Latest Tibetan plateau Stories
Human settlements have popped up in some of the most remote locations on Earth, and a new study in the journal Science has revealed that about 3,600 years ago, an agricultural society subsisted on the Tibetan Plateau, the so-called 'roof of the world'.
The Tibetan Plateau in south-central Asia, because of its size, elevation and impact on climate, is one of the world’s greatest geological oddities.
Recent decades may have been the wettest in 3,500 years in North East Tibet – according to climate researchers at the University of East Anglia (UK) and the Chinese Academy of Sciences (Lanzhou, China).
Genetic adaptations for life at high elevations found in residents of the Tibetan plateau likely originated around 30,000 years ago in peoples related to contemporary Sherpa.
As glaciers melt and sea levels rise due to global warming, coastal regions and islands are beginning to panic. But even places as high up in the mountains as Tibet can face the negative consequences of melting glaciers.
Scientists speaking at the annual meeting of the American Geophysical Union in San Francisco say the formation of the Hangay and the Altai mountain ranges may have led to the expansion of Asia’s largest desert.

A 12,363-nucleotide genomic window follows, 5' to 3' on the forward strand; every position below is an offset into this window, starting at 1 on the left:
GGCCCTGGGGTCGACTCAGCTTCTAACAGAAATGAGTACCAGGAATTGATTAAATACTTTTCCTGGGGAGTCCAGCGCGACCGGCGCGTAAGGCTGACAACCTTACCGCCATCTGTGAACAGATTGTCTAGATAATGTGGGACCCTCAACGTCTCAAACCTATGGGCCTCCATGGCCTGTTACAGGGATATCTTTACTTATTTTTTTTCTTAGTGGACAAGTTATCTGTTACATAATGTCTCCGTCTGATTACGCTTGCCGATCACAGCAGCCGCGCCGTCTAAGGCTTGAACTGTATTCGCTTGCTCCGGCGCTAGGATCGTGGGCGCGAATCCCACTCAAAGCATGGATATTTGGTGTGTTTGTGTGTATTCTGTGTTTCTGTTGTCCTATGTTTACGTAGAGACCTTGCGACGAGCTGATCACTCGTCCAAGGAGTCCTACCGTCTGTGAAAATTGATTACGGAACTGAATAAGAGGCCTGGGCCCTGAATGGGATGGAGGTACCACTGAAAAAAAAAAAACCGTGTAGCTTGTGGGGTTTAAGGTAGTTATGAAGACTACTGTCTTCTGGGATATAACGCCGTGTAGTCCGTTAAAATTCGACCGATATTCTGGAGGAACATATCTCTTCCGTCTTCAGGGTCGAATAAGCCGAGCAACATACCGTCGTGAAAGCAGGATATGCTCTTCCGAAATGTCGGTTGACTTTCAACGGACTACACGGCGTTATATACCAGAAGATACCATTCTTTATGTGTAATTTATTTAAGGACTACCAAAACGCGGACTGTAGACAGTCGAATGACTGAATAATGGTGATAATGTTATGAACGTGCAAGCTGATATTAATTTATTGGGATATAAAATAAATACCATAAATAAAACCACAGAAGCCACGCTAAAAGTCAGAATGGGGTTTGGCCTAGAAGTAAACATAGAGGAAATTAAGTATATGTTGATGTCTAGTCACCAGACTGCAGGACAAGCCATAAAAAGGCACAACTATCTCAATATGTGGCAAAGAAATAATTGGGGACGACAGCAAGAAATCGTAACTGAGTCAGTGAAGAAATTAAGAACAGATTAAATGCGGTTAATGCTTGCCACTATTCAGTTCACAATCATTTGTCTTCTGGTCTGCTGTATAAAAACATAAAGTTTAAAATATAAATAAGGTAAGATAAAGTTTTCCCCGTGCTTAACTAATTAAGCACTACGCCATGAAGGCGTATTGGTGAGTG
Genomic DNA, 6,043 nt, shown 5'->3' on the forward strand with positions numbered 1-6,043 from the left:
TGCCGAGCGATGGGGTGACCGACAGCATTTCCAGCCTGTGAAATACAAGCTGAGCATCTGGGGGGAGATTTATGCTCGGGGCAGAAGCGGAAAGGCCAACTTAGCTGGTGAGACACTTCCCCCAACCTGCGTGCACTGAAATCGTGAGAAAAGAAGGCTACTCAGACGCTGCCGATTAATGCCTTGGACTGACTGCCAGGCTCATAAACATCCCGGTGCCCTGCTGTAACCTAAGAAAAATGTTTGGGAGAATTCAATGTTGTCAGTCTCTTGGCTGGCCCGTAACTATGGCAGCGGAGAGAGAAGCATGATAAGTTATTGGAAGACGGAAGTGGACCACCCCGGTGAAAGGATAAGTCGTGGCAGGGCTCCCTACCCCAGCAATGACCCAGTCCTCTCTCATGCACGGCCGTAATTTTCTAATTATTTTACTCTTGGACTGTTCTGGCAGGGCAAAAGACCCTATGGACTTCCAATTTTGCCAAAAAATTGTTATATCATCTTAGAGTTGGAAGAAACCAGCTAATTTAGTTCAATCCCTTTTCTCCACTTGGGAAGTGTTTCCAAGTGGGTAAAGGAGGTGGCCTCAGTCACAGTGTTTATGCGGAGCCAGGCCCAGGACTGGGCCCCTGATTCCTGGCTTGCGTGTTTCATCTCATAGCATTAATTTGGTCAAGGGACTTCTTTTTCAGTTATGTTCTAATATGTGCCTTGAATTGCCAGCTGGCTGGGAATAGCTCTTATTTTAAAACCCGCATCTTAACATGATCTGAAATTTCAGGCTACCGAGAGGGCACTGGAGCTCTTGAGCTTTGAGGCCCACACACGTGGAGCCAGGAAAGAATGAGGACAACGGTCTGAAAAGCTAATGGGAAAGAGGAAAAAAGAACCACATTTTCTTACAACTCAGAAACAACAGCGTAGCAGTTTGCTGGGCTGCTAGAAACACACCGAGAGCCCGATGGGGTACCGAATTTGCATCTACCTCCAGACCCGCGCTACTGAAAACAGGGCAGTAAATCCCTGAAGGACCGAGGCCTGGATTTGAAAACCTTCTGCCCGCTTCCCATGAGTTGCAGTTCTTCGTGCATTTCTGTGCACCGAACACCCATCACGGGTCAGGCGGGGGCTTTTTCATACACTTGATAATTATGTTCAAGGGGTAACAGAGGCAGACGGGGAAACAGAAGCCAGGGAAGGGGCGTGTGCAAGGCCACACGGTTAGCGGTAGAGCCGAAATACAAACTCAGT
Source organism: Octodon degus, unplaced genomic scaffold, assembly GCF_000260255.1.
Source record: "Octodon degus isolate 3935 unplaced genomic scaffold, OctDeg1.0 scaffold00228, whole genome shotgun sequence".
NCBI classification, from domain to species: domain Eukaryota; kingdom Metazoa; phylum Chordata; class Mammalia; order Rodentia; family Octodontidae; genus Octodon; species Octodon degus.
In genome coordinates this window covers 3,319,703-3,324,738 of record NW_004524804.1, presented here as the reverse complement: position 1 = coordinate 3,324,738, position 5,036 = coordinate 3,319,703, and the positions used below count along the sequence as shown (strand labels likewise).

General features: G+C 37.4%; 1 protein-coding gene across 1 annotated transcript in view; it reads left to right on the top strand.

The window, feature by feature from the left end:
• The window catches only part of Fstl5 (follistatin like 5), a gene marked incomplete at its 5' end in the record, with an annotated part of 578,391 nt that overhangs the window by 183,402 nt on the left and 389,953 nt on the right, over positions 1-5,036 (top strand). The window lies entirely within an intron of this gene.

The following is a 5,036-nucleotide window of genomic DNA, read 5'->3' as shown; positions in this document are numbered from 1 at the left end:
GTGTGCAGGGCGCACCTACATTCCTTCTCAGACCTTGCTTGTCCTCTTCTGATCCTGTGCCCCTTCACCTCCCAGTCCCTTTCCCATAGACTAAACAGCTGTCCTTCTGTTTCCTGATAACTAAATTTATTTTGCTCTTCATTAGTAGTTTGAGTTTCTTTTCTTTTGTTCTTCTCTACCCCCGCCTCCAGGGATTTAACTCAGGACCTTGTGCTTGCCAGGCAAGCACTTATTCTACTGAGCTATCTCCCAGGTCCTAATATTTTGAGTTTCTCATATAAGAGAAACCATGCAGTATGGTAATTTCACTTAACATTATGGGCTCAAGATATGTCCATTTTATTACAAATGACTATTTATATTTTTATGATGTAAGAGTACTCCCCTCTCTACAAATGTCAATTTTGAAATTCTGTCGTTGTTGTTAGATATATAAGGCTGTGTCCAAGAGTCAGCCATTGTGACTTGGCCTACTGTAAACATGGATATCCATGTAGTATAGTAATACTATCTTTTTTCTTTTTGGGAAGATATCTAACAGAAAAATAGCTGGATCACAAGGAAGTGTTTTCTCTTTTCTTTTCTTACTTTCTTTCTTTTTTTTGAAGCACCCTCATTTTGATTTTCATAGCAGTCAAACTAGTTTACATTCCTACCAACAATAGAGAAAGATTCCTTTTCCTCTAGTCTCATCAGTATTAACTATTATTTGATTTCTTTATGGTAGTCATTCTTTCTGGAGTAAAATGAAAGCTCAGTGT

The growth of high topography on the Tibetan Plateau in Sichuan, China, began much earlier than previously thought, according to an international team of geologists who looked at mountain ranges along the eastern edge of the plateau.
Drought events are largely unknown in Earth's history, because reconstruction of ancient hydrological conditions remains difficult due to lack of proxy.
Fifty million years ago, India slammed into Eurasia, a collision that gave rise to the tallest landforms on the planet, the Himalaya Mountains and the Tibetan Plateau.
The Kiang (Equus kiang), is a large mammal belonging to the horse family. They are native to the Tibetan Plateau. Their habitat is mountainous and alpine grasslands from 13,000 to 23,000 feet in elevation. The Kiang is the largest of the wild asses, with an average shoulder height of 55 inches. It has a large head, with a blunt muzzle and a convex nose. The mane is upright and relatively short. The coat is a rich chestnut color, darker brown in winter and a sleek reddish brown in late...